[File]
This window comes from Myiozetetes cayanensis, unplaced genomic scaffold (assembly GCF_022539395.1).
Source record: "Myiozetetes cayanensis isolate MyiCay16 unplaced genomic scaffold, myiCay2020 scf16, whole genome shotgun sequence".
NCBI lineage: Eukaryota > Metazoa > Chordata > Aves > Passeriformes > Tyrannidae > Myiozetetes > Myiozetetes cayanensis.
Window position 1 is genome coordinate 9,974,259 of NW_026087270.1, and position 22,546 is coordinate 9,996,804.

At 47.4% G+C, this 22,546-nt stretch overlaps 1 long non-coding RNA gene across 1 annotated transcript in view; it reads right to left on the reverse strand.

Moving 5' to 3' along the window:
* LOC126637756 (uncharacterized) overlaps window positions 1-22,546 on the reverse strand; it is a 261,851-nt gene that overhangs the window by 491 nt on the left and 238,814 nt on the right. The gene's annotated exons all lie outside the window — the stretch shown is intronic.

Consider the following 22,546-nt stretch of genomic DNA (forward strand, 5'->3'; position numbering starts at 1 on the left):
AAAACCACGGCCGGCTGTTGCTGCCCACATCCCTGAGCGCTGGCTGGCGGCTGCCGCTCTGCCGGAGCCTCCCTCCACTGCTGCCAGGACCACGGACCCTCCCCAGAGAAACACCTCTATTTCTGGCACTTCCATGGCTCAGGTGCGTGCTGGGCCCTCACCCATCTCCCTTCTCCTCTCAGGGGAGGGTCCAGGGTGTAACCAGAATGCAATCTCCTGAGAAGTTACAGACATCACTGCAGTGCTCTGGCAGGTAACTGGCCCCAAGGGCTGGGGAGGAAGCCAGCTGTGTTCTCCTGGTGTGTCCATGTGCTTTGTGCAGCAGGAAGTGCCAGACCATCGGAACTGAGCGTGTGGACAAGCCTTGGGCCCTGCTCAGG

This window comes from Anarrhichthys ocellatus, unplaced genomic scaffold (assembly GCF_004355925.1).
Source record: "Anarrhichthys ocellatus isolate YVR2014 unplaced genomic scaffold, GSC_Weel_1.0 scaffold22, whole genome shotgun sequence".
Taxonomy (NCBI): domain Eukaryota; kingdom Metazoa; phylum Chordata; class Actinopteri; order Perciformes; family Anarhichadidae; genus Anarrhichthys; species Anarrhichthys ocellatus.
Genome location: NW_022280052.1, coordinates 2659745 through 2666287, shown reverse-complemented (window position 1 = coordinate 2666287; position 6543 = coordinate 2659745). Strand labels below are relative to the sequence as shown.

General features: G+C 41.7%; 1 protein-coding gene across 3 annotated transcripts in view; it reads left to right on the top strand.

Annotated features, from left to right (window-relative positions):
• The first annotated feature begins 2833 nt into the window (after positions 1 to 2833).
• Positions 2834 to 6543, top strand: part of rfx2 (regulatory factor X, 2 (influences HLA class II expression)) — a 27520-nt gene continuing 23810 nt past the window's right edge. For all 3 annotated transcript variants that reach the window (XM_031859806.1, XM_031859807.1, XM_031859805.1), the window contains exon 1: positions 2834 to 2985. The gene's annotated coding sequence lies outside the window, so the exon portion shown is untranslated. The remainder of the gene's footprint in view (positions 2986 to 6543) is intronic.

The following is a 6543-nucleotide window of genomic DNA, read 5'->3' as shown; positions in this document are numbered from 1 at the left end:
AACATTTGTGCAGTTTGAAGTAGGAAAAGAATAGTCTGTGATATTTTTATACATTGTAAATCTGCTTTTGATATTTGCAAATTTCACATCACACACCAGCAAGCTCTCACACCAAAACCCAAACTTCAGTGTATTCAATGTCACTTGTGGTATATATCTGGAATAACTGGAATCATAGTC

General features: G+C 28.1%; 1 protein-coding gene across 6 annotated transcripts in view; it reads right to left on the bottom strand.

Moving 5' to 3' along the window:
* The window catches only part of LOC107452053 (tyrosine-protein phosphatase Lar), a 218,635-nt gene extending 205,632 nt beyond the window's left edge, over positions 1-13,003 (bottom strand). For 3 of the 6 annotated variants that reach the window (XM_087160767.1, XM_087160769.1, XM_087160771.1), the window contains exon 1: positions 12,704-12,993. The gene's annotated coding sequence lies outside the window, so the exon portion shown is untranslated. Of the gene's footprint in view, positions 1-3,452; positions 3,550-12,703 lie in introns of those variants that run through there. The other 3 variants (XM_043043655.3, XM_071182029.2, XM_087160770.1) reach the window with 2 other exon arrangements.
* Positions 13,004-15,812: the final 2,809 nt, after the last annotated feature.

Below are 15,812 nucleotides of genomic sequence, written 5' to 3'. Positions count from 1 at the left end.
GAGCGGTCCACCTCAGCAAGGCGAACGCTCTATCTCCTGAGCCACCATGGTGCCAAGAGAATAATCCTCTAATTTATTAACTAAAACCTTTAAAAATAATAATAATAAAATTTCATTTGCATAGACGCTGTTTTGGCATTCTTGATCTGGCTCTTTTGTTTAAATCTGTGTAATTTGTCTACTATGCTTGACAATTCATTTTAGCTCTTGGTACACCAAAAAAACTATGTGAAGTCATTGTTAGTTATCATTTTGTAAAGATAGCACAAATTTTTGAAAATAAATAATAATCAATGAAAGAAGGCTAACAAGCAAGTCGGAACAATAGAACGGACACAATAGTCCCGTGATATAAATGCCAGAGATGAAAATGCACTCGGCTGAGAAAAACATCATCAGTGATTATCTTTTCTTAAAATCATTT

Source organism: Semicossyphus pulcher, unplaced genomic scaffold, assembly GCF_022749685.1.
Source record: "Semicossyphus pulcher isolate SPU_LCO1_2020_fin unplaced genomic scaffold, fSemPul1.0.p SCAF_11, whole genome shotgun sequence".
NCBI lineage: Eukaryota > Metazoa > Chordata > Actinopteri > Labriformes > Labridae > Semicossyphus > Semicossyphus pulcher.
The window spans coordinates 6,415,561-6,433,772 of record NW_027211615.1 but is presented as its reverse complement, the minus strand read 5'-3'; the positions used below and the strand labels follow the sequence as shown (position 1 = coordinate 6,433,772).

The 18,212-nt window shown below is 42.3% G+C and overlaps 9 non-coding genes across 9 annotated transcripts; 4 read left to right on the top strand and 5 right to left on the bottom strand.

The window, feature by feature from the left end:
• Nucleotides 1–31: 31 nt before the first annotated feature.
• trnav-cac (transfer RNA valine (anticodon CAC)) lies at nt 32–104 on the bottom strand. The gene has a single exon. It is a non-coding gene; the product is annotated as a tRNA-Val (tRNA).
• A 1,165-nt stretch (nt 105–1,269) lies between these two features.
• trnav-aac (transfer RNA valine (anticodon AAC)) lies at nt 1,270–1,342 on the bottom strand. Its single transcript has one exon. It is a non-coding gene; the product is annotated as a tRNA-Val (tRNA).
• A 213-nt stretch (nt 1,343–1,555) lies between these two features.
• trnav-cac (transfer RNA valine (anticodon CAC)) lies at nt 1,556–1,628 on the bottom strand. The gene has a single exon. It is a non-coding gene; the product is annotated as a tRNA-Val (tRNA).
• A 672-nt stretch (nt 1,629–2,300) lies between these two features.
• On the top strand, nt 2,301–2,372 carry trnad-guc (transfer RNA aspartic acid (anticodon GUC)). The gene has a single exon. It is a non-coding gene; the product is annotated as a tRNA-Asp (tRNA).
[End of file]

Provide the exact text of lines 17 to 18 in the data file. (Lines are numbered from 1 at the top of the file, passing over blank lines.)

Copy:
• Positions 2834 to 6543, top strand: part of rfx2 (regulatory factor X, 2 (influences HLA class II expression)) — a 27520-nt gene continuing 23810 nt past the window's right edge. For all 3 annotated transcript variants that reach the window (XM_031859806.1, XM_031859807.1, XM_031859805.1), the window contains exon 1: positions 2834 to 2985. The gene's annotated coding sequence lies outside the window, so the exon portion shown is untranslated. The remainder of the gene's footprint in view (positions 2986 to 6543) is intronic.

The following is a 6543-nucleotide window of genomic DNA, read 5'->3' as shown; positions in this document are numbered from 1 at the left end: